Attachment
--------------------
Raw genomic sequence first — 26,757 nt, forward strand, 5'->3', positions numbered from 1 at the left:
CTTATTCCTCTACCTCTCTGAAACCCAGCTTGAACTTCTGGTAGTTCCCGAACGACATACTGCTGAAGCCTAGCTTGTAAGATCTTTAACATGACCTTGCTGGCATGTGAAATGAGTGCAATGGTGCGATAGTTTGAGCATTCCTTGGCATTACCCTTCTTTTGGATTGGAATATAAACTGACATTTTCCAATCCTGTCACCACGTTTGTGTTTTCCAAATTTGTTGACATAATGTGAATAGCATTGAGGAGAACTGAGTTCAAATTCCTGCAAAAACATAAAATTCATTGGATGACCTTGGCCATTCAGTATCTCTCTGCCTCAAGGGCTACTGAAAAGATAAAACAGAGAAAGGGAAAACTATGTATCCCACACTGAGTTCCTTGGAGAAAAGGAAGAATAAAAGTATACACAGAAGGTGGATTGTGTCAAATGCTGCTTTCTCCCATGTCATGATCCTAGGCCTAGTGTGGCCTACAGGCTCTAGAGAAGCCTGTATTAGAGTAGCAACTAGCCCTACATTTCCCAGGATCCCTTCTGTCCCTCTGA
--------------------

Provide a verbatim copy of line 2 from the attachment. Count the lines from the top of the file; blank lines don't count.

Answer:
CTTATTCCTCTACCTCTCTGAAACCCAGCTTGAACTTCTGGTAGTTCCCGAACGACATACTGCTGAAGCCTAGCTTGTAAGATCTTTAACATGACCTTGCTGGCATGTGAAATGAGTGCAATGGTGCGATAGTTTGAGCATTCCTTGGCATTACCCTTCTTTTGGATTGGAATATAAACTGACATTTTCCAATCCTGTCACCACGTTTGTGTTTTCCAAATTTGTTGACATAATGTGAATAGCATTGAGGAGAACTGAGTTCAAATTCCTGCAAAAACATAAAATTCATTGGATGACCTTGGCCATTCAGTATCTCTCTGCCTCAAGGGCTACTGAAAAGATAAAACAGAGAAAGGGAAAACTATGTATCCCACACTGAGTTCCTTGGAGAAAAGGAAGAATAAAAGTATACACAGAAGGTGGATTGTGTCAAATGCTGCTTTCTCCCATGTCATGATCCTAGGCCTAGTGTGGCCTACAGGCTCTAGAGAAGCCTGTATTAGAGTAGCAACTAGCCCTACATTTCCCAGGATCCCTTCTGTCCCTCTGA